“This practice has been around for hundreds of years and is used by tribes around the world,” she says. “It’s a way of understanding your child’s basic needs and getting in tune with them.”
Ongley shares that the practice has helped her better understand her children and has supported their relationship building from the start. “The benefit of elimination communication is the parent-child closeness,” she says, “the way they learn more about each other and the sharing of one of the most intimate moments.”
“A practical benefit,” Ongley adds, “is definitely less washing if you use cloth diapers or less waste and more savings for those who use disposables. Children also learn to be more independent and are able to help themselves sooner. “
Swaney recommends elimination communication for children 0-17 months of age.
According to the mom from Orange County, Calif., Elimination communication can also increase bonding with your baby and help prevent diaper rash and urinary tract infections.
“Elimination communication, above all other reasons, is really about communicating with and meeting your child’s needs,” she says. “One of our children was expected to have a lot of learning and developmental delays, so we started communicating by elimination with this child as soon as we could after the birth: I thought if the child may never be able to speak or physically go to the bathroom. , at least I could do my part to try to learn all the signs of when the kid tried to communicate and respond lovingly to that. “
Yet while many parents and experts say elimination communication has a list of benefits, not everyone agrees that it is the best way to potty train.
Elimination of communication criticisms
Quiara smith, mother of a 3 year old daughter, works as a holistic pediatric occupational therapist in pelvic health and is the executive director of Aloha Integrative Therapy. The Fargo, N. Dak. mom tells Yahoo Life she never suggests elimination communication.
“As a pediatric pelvic health therapist who works on grooming skills with a variety of neurodiverse children, elimination communication does not follow typical development and physiology,” she cautions.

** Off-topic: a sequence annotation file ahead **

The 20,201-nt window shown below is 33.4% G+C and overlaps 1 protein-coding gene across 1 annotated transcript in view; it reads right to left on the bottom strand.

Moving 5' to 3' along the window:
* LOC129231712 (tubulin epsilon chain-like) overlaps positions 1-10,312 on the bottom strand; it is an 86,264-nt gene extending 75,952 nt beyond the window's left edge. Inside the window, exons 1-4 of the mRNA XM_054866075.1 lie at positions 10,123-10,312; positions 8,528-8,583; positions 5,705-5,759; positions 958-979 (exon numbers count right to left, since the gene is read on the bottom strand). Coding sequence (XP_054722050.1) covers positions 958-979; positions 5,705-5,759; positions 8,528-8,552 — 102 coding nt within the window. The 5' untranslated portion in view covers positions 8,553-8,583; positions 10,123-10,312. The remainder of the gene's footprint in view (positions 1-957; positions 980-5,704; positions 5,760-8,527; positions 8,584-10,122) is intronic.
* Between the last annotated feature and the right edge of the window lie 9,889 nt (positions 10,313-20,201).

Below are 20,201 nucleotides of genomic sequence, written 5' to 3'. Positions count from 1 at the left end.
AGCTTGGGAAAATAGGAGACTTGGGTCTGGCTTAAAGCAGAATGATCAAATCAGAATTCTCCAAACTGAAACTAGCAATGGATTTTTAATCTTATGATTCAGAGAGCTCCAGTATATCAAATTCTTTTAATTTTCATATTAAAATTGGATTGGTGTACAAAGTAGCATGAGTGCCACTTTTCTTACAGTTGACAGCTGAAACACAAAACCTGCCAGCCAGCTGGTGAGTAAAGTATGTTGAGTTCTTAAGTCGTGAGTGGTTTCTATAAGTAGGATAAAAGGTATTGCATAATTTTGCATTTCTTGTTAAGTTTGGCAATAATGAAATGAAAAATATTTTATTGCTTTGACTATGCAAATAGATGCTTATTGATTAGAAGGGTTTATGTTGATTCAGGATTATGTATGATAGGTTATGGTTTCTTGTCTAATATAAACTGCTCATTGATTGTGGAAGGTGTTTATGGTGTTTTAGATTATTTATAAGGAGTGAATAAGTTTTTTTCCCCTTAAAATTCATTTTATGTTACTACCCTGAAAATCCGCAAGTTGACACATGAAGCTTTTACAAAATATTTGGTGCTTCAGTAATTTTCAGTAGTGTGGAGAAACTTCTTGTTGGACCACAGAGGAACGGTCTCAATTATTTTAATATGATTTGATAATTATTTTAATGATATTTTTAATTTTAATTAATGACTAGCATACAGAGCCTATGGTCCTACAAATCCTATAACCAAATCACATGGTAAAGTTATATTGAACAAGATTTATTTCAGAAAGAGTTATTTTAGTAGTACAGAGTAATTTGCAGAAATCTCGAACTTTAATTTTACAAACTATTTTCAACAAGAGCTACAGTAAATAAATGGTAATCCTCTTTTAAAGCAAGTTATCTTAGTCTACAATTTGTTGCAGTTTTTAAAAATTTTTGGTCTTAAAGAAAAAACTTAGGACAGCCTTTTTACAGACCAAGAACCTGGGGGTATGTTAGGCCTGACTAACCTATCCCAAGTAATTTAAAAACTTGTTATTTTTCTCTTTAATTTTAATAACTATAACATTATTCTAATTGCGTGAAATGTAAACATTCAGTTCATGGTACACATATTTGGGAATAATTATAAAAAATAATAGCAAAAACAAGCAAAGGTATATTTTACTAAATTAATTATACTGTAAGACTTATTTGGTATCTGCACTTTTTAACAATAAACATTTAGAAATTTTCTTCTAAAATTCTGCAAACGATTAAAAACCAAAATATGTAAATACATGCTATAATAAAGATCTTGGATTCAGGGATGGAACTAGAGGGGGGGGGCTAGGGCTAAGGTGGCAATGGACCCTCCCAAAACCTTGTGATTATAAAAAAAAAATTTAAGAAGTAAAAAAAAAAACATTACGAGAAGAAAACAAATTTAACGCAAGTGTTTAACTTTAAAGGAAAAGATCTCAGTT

Smith shares that some studies show that children under 12 months of age have no control over bladder or bowel movements, and there is very little control between 12 and 18 months. In fact, most children are unable to control their bowels and bladder until they are 24 to 30 months old, with the average potty training age being 27 months.
“Elimination communication is just about following body patterns and putting a baby on a potty,” Smith says, “but they don’t learn or master the skills.”
“In order to be independent in the toilet, bowel and bladder control, children must be able to have good sphincter control, sit upright on a potty or on the toilet on their own. and to understand the association between the feeling of a compelling need and the ability to act independently on it, “she continues.
Smith says many children whose parents choose to engage in elimination communication have bowel and bladder problems when they are older, explaining that constipation, bedwetting, and sensory differences are all possible side effects of communication by elimination on the road.
Still, Swaney suggests parents learn the basics of elimination communication to decide what’s right for their family.
“Potty training for children is a definite need in our society and the typical norm,” she says. “There are many unexpected times in life when circumstances can allow people to learn the basics of elimination communication.”
“It doesn’t have to be a full-time commitment,” adds Swaney. “It can be done at home only, on weekdays only, during waking hours only, or for those under 12 months of age for small parts of the day. You can go at your own pace, and you can still. start and stop if necessary. “